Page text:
“I wouldn’t see tourism returning in the near future,” he explained adding that tourism depends on the economic well-being of its passengers.

He noted that it is expected that some of the developed countries in the European region might start travelling by November this year.

Mr. Gunatilleka explained that airlines’ fixed costs were its lease costs and when the aircraft were grounded they face problems so SriLankan Airlines has obtained some concessions from the lessors under the circumstances.

The company’s monthly payroll amounts to 25 per cent that would be $7-8 million and lease cost attributing 40 per cent of fixed monthly cost at around $14 million, the CEO said.

Aviation is a capacity-driven business and in this respect, the airline needs to look at a new business model and reinvent the current model and focus on ecommerce, he noted.

In this respect, the carrier will reconsider moving into destinations they had earlier dropped like Frankfurt, Sydney and Paris, he said.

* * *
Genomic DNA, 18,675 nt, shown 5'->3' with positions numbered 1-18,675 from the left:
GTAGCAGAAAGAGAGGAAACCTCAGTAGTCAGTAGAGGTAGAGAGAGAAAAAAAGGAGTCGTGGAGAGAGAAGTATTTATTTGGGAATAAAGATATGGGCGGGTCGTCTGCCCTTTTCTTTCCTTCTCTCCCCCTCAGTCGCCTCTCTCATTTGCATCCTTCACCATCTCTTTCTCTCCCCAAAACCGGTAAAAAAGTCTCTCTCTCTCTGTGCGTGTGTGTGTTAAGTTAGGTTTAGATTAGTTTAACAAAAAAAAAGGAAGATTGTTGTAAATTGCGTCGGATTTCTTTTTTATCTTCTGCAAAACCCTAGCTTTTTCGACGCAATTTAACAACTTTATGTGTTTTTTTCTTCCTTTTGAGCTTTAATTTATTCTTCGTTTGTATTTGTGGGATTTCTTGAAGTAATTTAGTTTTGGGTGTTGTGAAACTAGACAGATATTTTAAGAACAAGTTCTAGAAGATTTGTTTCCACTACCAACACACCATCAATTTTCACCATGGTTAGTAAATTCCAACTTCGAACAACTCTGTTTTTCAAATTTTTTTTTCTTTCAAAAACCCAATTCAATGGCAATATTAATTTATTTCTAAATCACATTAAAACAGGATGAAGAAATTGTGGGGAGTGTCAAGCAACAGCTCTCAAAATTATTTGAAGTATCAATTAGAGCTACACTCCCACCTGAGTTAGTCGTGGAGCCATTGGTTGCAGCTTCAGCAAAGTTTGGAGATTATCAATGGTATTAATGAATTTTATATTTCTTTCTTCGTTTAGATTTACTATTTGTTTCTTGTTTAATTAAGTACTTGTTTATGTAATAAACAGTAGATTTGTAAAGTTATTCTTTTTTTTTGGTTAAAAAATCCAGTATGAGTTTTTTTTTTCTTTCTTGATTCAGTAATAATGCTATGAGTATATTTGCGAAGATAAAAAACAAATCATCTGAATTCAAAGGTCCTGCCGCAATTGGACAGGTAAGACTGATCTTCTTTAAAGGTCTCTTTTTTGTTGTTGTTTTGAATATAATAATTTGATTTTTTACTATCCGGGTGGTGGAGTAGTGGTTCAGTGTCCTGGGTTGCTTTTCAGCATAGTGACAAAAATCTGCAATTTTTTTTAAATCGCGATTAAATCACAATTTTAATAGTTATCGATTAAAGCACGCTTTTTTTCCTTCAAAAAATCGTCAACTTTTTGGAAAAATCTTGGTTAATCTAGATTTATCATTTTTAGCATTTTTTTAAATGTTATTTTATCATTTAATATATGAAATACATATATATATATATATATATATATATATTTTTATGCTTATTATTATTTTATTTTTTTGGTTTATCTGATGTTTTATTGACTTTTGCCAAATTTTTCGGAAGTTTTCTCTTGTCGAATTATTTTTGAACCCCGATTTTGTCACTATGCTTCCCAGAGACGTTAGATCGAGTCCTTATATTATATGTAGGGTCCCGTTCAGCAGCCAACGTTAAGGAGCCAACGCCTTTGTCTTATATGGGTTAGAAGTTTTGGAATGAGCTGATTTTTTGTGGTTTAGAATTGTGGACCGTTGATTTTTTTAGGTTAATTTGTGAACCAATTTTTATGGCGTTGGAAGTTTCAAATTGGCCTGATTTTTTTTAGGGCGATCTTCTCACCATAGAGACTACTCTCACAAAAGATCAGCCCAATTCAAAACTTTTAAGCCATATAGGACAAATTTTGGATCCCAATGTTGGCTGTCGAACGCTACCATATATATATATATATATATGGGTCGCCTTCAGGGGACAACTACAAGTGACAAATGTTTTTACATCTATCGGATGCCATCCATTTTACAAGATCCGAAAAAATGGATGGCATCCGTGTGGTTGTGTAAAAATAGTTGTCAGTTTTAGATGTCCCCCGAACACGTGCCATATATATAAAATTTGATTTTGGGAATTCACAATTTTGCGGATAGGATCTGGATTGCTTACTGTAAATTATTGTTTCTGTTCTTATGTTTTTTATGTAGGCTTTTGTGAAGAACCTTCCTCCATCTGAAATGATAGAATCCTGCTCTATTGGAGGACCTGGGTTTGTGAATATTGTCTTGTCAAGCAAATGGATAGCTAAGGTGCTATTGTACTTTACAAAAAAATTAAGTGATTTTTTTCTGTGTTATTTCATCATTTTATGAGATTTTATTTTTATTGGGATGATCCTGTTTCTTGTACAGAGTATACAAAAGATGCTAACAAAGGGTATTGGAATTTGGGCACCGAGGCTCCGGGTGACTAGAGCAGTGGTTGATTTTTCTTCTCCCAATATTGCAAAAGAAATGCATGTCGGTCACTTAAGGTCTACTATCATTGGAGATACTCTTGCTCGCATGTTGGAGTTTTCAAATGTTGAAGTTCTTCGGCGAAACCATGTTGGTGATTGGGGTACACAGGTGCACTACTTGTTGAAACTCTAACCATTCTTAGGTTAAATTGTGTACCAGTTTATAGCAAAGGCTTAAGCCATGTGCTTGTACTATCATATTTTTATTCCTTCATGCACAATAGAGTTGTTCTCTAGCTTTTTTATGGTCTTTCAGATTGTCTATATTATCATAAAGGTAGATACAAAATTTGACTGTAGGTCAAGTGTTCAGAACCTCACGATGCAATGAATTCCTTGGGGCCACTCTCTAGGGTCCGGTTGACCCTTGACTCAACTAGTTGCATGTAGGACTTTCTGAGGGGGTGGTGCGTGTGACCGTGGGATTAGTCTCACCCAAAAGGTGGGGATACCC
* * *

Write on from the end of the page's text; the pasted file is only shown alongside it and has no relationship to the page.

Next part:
India may not be a route they could move into easily. “One of the worrying factors for me is India” as it is one of the worst affected countries and no one knows the magnitude of the persons affected by the coronavirus, he said.

“If markets don’t recover in six months we will have to look at new opportunities,” he said.

On the other hand, he pointed out how domestic carriers in China and the US had recommenced operations; similarly they expect South Korea and Japan to bounce back.

Not gloom and doom

Sri Lanka Association of Inbound Tour Operators (SLAITO) President Mahen Kariyawasam said they hope the government will assist them with some soft loans, else they would be compelled to initiate staff cuts.

He pointed out that the financial package offered by the government need to ensure that SMEs were not requested to give collateral as these smaller firms would be unable to cope.

In addition, the VAT component that was reduced for the tourism sector in December last year was not passed down to the tour operators and this needs to be worked out.